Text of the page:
August 24, 2022
Brooklyn-based Sarah Carpenter & Studio is Redefining Community-Driven Hospitality
Raised in the Midwest before graduating from Columbia’s GSAPP, Carpenter’s designs foster a small-town feel among the crush of urban life. “I went to high school in a tiny town, and coming to New York City was eye-opening,” she says. “I was a fish out of water, so I think there’s a certain scrappiness to how we work, which comes from my background. I grew up on a farm in the middle of nowhere–we don’t need that much to go off, just something that sparks our design idea.”
One of the firm’s notable new projects is HAGS, a community-driven, potluck-inspired dayglo eatery in the East Village. “The concept was queer fine dining. A space for everyone to feel comfortable, luxurious, and lavish within,” says Carpenter. The cotton candy pink destination was crafted to capture the exuberant personality of its creators. “HAGS was the project of a lifetime,” she says of outfitting the micro, 800-sq-foot space with refracting mirrors and acid green details. But the mission, primarily, was to enhance the well-being of its creators, another partnership in life and art. “In designing, we asked, ‘how can they experience each other through service in a way that reinforces their relationships?’ There was a lot of thinking about eye contact and movement.” Carpenter notes that design is often only one component of success. “The rest is the owners, the atmosphere. They create the food or the drink. For us to have a successful project, it has to feel like there’s a potential for all those elements to align.”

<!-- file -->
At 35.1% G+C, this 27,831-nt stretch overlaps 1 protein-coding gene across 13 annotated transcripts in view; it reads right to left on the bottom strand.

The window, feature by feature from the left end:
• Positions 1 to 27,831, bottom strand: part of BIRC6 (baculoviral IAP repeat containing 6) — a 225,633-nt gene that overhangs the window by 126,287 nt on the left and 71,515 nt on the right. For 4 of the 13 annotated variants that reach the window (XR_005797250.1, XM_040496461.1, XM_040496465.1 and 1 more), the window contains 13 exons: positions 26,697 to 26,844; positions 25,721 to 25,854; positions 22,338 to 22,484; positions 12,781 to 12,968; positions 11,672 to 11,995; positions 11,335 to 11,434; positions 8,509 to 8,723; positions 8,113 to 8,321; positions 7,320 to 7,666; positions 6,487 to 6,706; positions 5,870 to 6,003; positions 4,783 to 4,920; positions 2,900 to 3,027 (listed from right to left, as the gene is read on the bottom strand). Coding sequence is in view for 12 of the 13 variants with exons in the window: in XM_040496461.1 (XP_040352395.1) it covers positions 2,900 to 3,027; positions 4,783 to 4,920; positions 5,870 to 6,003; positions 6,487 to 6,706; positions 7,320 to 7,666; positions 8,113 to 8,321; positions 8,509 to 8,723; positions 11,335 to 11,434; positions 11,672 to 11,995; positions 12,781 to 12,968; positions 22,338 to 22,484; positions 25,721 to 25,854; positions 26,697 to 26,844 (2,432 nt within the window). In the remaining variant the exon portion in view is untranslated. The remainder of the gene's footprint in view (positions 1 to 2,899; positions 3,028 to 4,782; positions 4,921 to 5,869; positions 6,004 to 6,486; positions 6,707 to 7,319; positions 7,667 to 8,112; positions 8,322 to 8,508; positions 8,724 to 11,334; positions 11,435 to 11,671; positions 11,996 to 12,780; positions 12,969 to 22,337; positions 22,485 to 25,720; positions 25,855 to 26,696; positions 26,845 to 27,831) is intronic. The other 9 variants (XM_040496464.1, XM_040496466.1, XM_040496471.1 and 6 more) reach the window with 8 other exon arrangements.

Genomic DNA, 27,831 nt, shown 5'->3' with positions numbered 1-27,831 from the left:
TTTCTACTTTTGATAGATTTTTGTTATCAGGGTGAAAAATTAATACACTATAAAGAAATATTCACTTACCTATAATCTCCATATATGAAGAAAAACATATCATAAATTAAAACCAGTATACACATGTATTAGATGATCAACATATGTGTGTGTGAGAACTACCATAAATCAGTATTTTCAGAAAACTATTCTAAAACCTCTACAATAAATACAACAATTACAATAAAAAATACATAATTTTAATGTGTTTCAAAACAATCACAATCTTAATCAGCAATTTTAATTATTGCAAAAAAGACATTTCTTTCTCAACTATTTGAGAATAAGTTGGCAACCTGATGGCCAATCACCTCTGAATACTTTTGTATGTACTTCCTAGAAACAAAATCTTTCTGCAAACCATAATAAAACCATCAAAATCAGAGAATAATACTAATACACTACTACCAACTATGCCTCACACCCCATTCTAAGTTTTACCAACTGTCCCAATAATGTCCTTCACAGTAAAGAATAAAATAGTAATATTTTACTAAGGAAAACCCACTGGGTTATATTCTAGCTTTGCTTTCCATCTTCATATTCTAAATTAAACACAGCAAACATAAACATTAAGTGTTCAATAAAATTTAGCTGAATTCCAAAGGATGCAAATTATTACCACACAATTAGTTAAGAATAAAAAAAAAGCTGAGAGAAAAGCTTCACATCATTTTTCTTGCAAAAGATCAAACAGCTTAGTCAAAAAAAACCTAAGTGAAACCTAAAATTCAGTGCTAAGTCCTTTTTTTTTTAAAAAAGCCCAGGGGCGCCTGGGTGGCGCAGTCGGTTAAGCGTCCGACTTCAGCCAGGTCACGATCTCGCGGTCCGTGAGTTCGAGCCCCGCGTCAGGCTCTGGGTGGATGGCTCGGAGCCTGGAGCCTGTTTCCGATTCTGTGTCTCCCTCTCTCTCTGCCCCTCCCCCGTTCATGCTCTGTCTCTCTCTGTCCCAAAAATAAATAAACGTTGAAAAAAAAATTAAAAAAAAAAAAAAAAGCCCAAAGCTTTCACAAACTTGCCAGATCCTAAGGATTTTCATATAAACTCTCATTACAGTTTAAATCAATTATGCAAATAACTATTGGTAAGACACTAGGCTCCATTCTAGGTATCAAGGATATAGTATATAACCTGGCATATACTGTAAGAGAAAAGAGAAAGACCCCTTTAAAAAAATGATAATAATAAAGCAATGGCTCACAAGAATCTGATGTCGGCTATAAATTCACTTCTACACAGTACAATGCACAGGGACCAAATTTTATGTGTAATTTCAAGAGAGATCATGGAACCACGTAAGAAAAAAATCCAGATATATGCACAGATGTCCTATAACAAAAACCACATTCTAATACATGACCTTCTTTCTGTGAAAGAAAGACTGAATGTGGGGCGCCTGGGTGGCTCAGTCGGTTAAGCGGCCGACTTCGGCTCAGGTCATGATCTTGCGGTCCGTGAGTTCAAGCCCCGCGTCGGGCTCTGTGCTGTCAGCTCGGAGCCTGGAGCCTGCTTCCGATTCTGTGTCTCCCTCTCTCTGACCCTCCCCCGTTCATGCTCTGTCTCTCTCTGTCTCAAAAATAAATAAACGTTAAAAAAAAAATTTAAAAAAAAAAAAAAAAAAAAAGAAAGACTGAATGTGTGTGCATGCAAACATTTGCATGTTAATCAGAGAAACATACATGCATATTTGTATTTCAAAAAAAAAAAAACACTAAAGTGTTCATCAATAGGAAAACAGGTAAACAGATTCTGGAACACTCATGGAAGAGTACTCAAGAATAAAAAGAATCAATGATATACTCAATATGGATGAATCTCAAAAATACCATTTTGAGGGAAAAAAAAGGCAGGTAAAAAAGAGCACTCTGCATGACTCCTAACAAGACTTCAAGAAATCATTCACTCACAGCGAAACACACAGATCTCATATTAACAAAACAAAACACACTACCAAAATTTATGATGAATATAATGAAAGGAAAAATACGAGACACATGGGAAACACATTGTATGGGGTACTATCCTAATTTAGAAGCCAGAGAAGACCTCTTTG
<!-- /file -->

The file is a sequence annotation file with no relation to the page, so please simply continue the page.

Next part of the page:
Recently the team completed a second Talea location in Cobble Hill, utilizing the same weavers and makers from the original Williamsburg location, with the addition of pops of color paired with Bauhaus-inspired design elements. “Working in New York inherently means that two projects for the same client can’t look the same, but we take that as an opportunity rather than a limitation,” she says, explaining that the studio, which works with many hospitality clients with an established point of view, prides itself on coming to each commission with new eyes.
“While we have a design aesthetic, each project must be a reflection of the brand, identity, and food,” but with the caveat that the studio must retain some creative control. “Otherwise, it’s just skinning a design that’s already been given to you.” Ultimately, the essentials of a successful creation lay in the floorplan, which is often overlooked for flashy materials and color palettes. “The layout, the flow, and the height–that encourages guests to congregate and gather, and makes a space feel good,” says Carpenter, pointing to the special sauce of her works. “So that is something we really emphasize from the beginning of a project.”
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